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Ruffed Grouse – Pennsylvania State Bird (Interesting Facts & Pics)

Ruffed Grouse as Pennsylvania state bird

Pennsylvania State bird is the Ruffed Grouse – a fairly small grouse with long, fan-shaped tails and triangular, short crests.

Pennsylvania is a mid-Atlantic U.S. state whose terrain consists of mountains and farmland. The capital of the state is Harrisburg. It’s a relatively large state with a population of 13 million people and ​​a 46,055 sq mile size.

These birds are difficult to spot, and they often look slimmer than other grouse species and have short legs. Displaying males expose neck feathers that are a rich black ruff. In fact, that’s where they got their name from.

 

Pennsylvania State Bird History

The Ruffed Grouse (Bonasa umbellus) became the state bird of Pennsylvania on June 22, 1931, although it’s technically known as the state’s game bird.

It was adopted as the state’s game bird because it can be found in the forests throughout the state and provided the state settlers with an essential part of their food supply. Their populations have remained stable between the early 1960s and 2019.

Ruffed Grouse

Ruffed Grouse

The Ruffed Grouse’s extreme popularity as a game species led to the need for control on area closures, bag limits, season length, and substantial efforts to improve their habitat through practices that support early successional forest. Ruffed Grouses have an estimated breeding population of 18 million.

The Ruffed Grouse Society works with government agencies in various programs to increase grouse habitat through targeted management and land purchases.

Habitat for these birds has declined, especially where forests have matured due to limits on logging and fire control. Pesticide use can also affect insect populations, a food source that Ruffed Grouse chicks rely on.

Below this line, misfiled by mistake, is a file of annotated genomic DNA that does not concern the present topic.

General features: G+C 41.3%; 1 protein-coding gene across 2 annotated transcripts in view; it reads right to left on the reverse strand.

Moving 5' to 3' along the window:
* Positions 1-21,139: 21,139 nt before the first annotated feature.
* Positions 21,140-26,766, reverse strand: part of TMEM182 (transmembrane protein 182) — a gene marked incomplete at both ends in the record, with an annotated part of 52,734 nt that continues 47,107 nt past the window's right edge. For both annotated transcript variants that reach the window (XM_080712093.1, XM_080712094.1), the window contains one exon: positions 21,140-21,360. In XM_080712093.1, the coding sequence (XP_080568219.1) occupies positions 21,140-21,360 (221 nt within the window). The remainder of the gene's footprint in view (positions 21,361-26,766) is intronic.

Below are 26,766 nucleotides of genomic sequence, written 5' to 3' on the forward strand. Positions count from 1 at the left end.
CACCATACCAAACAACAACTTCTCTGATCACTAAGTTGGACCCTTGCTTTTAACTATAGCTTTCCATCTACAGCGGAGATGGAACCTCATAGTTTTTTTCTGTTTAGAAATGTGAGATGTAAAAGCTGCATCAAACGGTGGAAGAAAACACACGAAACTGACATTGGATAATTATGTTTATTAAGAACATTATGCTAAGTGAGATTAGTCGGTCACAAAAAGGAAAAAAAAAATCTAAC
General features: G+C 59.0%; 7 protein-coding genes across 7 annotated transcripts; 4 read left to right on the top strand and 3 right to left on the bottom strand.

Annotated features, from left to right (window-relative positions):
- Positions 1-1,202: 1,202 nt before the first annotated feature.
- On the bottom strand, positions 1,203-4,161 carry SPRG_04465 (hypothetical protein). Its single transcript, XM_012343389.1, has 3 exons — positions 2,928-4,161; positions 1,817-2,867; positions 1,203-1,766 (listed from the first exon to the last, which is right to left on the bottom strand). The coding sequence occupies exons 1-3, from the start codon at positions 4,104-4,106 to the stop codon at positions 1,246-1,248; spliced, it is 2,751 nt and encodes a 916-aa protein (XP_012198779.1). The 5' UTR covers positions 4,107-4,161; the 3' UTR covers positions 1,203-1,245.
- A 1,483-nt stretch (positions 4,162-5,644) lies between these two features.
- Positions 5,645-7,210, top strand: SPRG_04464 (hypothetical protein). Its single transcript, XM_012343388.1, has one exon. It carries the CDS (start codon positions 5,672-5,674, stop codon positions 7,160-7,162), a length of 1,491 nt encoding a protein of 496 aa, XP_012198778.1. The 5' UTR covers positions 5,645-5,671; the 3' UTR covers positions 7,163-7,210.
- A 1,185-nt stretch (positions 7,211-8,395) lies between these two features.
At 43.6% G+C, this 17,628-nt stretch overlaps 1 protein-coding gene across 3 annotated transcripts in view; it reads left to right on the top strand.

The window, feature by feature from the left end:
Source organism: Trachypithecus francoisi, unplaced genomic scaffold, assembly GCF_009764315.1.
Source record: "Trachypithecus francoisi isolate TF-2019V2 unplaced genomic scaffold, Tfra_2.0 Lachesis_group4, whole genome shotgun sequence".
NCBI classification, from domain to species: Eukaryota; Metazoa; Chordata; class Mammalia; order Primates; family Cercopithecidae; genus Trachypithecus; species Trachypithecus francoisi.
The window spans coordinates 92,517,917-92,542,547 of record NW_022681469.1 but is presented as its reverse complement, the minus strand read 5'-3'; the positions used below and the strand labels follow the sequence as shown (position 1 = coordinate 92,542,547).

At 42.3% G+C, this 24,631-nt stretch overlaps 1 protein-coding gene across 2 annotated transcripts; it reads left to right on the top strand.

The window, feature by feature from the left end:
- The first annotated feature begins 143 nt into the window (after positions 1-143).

Facts about The Ruffed Grouse

  • Ruffed Grouse can be mistaken for turkeys, they are smaller than the Wild Turkey and about the same size as an American Crow.
  • In the winter, Ruffed Grouse have projections that grow to the sides. It makes it look like they have combs on their feet. It’s theorized that these projections are basically shoes for the snow.
  • These birds got their name from the neck feathers that displaying males have. These feathers are a rich black ruff.
  • Ruffed Grouse are able to digest some of the most bitter plants. In addition, they can eat plants that are toxic that other bird species wouldn’t even be able to consume a small amount of.
  • Along with pheasants, Ruffed Grouse are some of the most popular game birds in North America.
  • Ruffed Grouse are known for their drumming display. This display is done by male Ruffed Grouse, and they don’t drum on anything but air. Instead, the bird will quickly rotate its wings backward and forward. When they do this, air rushes in beneath the wings creating a tiny vacuum that creates a deep, thumping sound wave. This sound can carry up to a quarter of a mile!
  • These birds prefer to stay in their preferred habitat year-round, meaning they do not migrate.
  • The Ruffed Grouse are preyed on by several animals. Most common predators include coyotes, foxes, and even falcons and hawks. They are also considered to be respected game birds in several states, such as Kentucky, Minnesota, and Virginia. However, hunting is prohibited in some states, like Indiana, where these birds have been added to the state’s endangered list.
  • According to eBird data, it’s 210th most popular bird of Pennsylvania.